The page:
The advantages of living in the countryside for kids
Kids hardly ever recognize the gains and advantages of their upbringing while they are young. After all, there’s a reason why they say hindsight is 2040. The majority of us would probably concur that the instant the malt-o-meal hardened in the bowl hardly seemed like a lesson in obedient behavior, modesty, or stewardship. Reflection is a skill that we only acquire via instruction and as we get older and wiser. Therefore, it is not surprising that stories about my childhood spent on the farm are filled with the usual complaining and mutiny. It wasn’t until I was a little older and could truly compare my childhood to that of my classmates and peers that I truly understood the teachings of farm life. I was truly blessed! While I have enjoyed traveling to cities all over the world (there are many enticing aspects of city life), there is something unique about the experience of growing up on a farm.
In order to raise our children in this way—as farm kids—Casey and I decided to build our homestead here, in this part of my grandparents’ property. We intended to provide them with experiences similar to those I had as a young person, complete with responsibility, fresh air, and muddy boots. People are moving more and more to rural areas across the country as they realize the many advantages of this straightforward lifestyle that we frequently take for granted. I urge those of you who envision this way of life for yourself and their families to take the plunge and hope for the following advantages for their children and wider family:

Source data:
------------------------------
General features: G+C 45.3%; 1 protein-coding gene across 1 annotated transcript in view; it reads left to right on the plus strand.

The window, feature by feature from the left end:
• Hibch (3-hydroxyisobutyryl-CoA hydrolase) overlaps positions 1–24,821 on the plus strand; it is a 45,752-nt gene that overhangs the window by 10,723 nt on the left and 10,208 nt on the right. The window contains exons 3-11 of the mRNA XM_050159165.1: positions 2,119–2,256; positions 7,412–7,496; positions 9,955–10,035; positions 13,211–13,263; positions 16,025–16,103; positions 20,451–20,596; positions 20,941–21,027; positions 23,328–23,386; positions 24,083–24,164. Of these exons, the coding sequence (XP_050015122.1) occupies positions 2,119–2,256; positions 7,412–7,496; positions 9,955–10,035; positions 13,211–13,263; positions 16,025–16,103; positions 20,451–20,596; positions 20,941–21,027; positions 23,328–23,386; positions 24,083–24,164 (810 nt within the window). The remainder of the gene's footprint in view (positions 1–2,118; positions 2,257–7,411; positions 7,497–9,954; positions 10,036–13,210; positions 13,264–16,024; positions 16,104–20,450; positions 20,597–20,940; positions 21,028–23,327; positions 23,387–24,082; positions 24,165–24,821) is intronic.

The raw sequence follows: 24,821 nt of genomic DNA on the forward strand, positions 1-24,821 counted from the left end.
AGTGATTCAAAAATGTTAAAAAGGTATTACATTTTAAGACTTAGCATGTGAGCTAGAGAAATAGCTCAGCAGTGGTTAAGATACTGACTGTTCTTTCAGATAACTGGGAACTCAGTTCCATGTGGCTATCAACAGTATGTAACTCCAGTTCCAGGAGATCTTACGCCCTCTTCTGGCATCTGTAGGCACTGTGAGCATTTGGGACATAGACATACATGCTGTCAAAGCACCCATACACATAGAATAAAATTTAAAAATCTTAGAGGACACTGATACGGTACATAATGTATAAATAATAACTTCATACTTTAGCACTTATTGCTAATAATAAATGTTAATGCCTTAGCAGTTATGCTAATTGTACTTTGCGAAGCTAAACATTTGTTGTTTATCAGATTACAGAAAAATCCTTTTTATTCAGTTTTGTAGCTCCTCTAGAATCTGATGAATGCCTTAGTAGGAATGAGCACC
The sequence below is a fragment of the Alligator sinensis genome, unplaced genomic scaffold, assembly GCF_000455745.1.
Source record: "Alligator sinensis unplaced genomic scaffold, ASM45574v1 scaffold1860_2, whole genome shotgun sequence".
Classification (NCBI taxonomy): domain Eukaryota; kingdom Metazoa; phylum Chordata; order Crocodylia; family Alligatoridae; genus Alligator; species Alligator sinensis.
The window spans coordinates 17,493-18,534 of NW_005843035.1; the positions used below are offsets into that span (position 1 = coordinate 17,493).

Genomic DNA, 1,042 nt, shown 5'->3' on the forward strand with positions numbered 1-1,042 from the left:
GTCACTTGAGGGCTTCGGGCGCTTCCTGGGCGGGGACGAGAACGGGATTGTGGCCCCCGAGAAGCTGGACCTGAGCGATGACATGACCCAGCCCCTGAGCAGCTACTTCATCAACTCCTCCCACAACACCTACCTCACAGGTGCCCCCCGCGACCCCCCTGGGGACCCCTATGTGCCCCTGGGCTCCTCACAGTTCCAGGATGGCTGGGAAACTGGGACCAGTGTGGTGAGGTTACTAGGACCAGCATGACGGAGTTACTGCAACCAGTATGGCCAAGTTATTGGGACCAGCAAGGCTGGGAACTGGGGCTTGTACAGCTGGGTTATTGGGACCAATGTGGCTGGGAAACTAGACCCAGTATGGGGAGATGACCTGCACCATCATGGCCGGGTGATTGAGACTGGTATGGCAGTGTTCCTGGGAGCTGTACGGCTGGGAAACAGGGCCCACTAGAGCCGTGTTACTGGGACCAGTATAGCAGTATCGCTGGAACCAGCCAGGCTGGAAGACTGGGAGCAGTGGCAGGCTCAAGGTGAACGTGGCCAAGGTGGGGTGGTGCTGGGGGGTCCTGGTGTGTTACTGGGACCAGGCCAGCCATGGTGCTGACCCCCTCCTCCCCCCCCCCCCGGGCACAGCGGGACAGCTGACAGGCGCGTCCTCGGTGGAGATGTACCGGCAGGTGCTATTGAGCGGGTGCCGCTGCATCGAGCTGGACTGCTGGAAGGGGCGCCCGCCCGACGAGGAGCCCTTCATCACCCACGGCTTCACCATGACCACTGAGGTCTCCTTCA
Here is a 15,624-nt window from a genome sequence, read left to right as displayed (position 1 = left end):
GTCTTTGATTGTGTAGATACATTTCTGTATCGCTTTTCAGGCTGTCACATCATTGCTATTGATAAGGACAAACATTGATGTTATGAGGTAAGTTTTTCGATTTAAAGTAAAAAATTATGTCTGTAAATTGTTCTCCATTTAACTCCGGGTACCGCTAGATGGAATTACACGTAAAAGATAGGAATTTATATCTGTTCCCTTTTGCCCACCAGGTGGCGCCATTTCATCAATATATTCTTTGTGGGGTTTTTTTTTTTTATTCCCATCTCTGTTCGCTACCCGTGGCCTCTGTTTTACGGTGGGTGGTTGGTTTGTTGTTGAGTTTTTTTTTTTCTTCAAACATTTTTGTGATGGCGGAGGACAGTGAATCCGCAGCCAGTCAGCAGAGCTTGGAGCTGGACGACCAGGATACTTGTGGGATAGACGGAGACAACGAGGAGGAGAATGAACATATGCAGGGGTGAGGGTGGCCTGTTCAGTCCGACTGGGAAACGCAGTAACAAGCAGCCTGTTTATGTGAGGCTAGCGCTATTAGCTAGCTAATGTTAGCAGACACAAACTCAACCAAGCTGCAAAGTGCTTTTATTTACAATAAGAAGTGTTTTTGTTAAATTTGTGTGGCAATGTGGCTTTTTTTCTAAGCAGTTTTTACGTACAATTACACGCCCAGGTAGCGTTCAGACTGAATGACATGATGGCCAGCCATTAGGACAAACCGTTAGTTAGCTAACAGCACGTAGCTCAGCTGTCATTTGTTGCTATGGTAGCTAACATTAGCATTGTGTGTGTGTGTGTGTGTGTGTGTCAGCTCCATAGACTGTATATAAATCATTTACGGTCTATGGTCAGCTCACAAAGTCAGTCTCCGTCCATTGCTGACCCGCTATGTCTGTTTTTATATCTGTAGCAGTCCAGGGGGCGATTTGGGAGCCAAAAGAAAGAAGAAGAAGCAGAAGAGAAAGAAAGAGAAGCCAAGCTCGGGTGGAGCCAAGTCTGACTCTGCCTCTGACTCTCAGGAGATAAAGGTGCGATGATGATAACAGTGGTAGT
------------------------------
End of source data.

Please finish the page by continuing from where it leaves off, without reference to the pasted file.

I recall having a discussion with my father not long after Elaina entered kindergarten. He advised me to give my daughters as much independence as I could at a young age. I’ve used both pieces of advice from a close friend who taught her daughters “everyday habits” rather than giving them money as an allowance. Daily routines should involve brushing one’s own teeth and hair, making one’s bed, gathering one’s laundry, feeding animals, and reading one’s Bible. The girls initially assisted with anything they could, and as time goes on, we start to entrust them with more responsibilities, even though we are fully aware that they might struggle with some of them. They frequently take us by surprise. In order for my students to develop their confidence, I wanted to provide them with obstacles. As a parent, I want my daughters to grow courageous and self-assured as they take on increasing amounts of responsibility and difficulty.